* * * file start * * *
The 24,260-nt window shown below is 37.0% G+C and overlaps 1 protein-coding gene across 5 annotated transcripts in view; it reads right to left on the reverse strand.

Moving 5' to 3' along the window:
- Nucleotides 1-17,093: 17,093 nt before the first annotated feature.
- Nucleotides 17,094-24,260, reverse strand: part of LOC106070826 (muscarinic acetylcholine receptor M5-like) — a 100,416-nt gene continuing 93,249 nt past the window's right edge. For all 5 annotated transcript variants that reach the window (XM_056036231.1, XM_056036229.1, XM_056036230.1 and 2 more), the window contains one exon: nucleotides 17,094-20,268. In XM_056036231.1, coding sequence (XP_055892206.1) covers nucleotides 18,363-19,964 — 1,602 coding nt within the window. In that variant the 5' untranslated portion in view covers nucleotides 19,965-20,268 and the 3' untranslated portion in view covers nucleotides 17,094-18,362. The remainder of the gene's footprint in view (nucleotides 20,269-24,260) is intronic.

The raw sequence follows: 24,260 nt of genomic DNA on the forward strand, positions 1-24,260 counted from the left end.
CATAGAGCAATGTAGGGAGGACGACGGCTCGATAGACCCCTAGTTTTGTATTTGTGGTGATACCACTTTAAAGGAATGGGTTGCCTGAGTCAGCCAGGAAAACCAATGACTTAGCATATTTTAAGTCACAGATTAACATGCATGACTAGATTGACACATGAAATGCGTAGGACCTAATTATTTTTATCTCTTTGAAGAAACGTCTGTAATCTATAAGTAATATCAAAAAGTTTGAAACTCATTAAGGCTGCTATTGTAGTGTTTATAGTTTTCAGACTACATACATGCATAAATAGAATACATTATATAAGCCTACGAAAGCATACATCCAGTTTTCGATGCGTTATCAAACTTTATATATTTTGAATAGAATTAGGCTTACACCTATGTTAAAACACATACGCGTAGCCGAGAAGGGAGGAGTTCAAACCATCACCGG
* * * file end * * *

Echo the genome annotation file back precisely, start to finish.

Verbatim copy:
The 24,260-nt window shown below is 37.0% G+C and overlaps 1 protein-coding gene across 5 annotated transcripts in view; it reads right to left on the reverse strand.

Moving 5' to 3' along the window:
- Nucleotides 1-17,093: 17,093 nt before the first annotated feature.
- Nucleotides 17,094-24,260, reverse strand: part of LOC106070826 (muscarinic acetylcholine receptor M5-like) — a 100,416-nt gene continuing 93,249 nt past the window's right edge. For all 5 annotated transcript variants that reach the window (XM_056036231.1, XM_056036229.1, XM_056036230.1 and 2 more), the window contains one exon: nucleotides 17,094-20,268. In XM_056036231.1, coding sequence (XP_055892206.1) covers nucleotides 18,363-19,964 — 1,602 coding nt within the window. In that variant the 5' untranslated portion in view covers nucleotides 19,965-20,268 and the 3' untranslated portion in view covers nucleotides 17,094-18,362. The remainder of the gene's footprint in view (nucleotides 20,269-24,260) is intronic.

The raw sequence follows: 24,260 nt of genomic DNA on the forward strand, positions 1-24,260 counted from the left end.
CATAGAGCAATGTAGGGAGGACGACGGCTCGATAGACCCCTAGTTTTGTATTTGTGGTGATACCACTTTAAAGGAATGGGTTGCCTGAGTCAGCCAGGAAAACCAATGACTTAGCATATTTTAAGTCACAGATTAACATGCATGACTAGATTGACACATGAAATGCGTAGGACCTAATTATTTTTATCTCTTTGAAGAAACGTCTGTAATCTATAAGTAATATCAAAAAGTTTGAAACTCATTAAGGCTGCTATTGTAGTGTTTATAGTTTTCAGACTACATACATGCATAAATAGAATACATTATATAAGCCTACGAAAGCATACATCCAGTTTTCGATGCGTTATCAAACTTTATATATTTTGAATAGAATTAGGCTTACACCTATGTTAAAACACATACGCGTAGCCGAGAAGGGAGGAGTTCAAACCATCACCGG